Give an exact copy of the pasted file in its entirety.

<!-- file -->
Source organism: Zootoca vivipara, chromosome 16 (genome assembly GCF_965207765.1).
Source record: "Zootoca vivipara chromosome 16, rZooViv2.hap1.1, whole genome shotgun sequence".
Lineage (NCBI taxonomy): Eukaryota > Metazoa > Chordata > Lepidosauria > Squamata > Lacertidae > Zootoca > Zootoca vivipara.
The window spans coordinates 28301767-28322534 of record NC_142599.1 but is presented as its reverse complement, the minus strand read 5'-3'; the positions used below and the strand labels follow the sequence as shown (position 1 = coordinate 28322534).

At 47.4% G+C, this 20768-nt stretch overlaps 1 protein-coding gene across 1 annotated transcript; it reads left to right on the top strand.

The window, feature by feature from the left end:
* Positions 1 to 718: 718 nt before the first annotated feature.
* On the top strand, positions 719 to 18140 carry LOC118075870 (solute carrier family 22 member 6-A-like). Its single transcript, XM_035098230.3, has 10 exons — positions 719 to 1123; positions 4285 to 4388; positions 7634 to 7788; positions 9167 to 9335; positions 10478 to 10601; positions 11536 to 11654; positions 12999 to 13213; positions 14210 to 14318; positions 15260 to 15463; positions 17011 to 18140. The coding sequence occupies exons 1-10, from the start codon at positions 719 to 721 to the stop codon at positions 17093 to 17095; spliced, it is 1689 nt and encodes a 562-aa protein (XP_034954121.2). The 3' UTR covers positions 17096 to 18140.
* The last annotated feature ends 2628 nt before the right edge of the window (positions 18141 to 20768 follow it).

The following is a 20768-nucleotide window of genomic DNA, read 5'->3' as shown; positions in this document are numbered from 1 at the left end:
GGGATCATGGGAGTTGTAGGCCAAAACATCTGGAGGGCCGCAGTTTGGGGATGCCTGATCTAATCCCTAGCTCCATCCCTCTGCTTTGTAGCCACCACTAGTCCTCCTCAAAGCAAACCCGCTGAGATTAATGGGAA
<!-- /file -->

Source organism: Zootoca vivipara, chromosome 16 (genome assembly GCF_965207765.1).
Source record: "Zootoca vivipara chromosome 16, rZooViv2.hap1.1, whole genome shotgun sequence".
Lineage (NCBI taxonomy): Eukaryota > Metazoa > Chordata > Lepidosauria > Squamata > Lacertidae > Zootoca > Zootoca vivipara.
The window spans coordinates 28301767-28322534 of record NC_142599.1 but is presented as its reverse complement, the minus strand read 5'-3'; the positions used below and the strand labels follow the sequence as shown (position 1 = coordinate 28322534).

At 47.4% G+C, this 20768-nt stretch overlaps 1 protein-coding gene across 1 annotated transcript; it reads left to right on the top strand.

The window, feature by feature from the left end:
* Positions 1 to 718: 718 nt before the first annotated feature.
* On the top strand, positions 719 to 18140 carry LOC118075870 (solute carrier family 22 member 6-A-like). Its single transcript, XM_035098230.3, has 10 exons — positions 719 to 1123; positions 4285 to 4388; positions 7634 to 7788; positions 9167 to 9335; positions 10478 to 10601; positions 11536 to 11654; positions 12999 to 13213; positions 14210 to 14318; positions 15260 to 15463; positions 17011 to 18140. The coding sequence occupies exons 1-10, from the start codon at positions 719 to 721 to the stop codon at positions 17093 to 17095; spliced, it is 1689 nt and encodes a 562-aa protein (XP_034954121.2). The 3' UTR covers positions 17096 to 18140.
* The last annotated feature ends 2628 nt before the right edge of the window (positions 18141 to 20768 follow it).

The following is a 20768-nucleotide window of genomic DNA, read 5'->3' as shown; positions in this document are numbered from 1 at the left end:
GGGATCATGGGAGTTGTAGGCCAAAACATCTGGAGGGCCGCAGTTTGGGGATGCCTGATCTAATCCCTAGCTCCATCCCTCTGCTTTGTAGCCACCACTAGTCCTCCTCAAAGCAAACCCGCTGAGATTAATGGGAA